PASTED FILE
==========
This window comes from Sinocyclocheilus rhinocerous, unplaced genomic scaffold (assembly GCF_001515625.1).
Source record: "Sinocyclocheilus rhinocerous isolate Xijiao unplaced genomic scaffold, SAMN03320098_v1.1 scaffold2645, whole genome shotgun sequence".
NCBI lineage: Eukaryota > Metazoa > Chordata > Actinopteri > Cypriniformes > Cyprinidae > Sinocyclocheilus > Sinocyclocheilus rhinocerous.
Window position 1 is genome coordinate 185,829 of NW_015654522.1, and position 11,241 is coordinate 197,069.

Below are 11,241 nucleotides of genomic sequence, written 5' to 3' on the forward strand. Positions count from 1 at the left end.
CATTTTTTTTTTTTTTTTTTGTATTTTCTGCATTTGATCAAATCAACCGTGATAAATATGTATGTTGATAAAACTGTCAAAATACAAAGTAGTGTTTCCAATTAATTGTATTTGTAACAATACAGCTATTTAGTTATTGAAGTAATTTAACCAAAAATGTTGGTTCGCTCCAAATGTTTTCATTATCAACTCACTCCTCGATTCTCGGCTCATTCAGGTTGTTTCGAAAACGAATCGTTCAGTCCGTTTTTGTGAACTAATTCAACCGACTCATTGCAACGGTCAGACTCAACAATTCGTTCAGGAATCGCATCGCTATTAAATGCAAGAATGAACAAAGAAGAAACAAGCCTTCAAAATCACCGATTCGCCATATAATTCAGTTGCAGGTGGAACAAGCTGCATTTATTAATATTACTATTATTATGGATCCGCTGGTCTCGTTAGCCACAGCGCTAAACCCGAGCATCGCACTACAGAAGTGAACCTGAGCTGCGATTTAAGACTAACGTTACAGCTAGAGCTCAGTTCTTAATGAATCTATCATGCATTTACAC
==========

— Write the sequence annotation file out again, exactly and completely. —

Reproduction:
This window comes from Sinocyclocheilus rhinocerous, unplaced genomic scaffold (assembly GCF_001515625.1).
Source record: "Sinocyclocheilus rhinocerous isolate Xijiao unplaced genomic scaffold, SAMN03320098_v1.1 scaffold2645, whole genome shotgun sequence".
NCBI lineage: Eukaryota > Metazoa > Chordata > Actinopteri > Cypriniformes > Cyprinidae > Sinocyclocheilus > Sinocyclocheilus rhinocerous.
Window position 1 is genome coordinate 185,829 of NW_015654522.1, and position 11,241 is coordinate 197,069.

Below are 11,241 nucleotides of genomic sequence, written 5' to 3' on the forward strand. Positions count from 1 at the left end.
CATTTTTTTTTTTTTTTTTTGTATTTTCTGCATTTGATCAAATCAACCGTGATAAATATGTATGTTGATAAAACTGTCAAAATACAAAGTAGTGTTTCCAATTAATTGTATTTGTAACAATACAGCTATTTAGTTATTGAAGTAATTTAACCAAAAATGTTGGTTCGCTCCAAATGTTTTCATTATCAACTCACTCCTCGATTCTCGGCTCATTCAGGTTGTTTCGAAAACGAATCGTTCAGTCCGTTTTTGTGAACTAATTCAACCGACTCATTGCAACGGTCAGACTCAACAATTCGTTCAGGAATCGCATCGCTATTAAATGCAAGAATGAACAAAGAAGAAACAAGCCTTCAAAATCACCGATTCGCCATATAATTCAGTTGCAGGTGGAACAAGCTGCATTTATTAATATTACTATTATTATGGATCCGCTGGTCTCGTTAGCCACAGCGCTAAACCCGAGCATCGCACTACAGAAGTGAACCTGAGCTGCGATTTAAGACTAACGTTACAGCTAGAGCTCAGTTCTTAATGAATCTATCATGCATTTACAC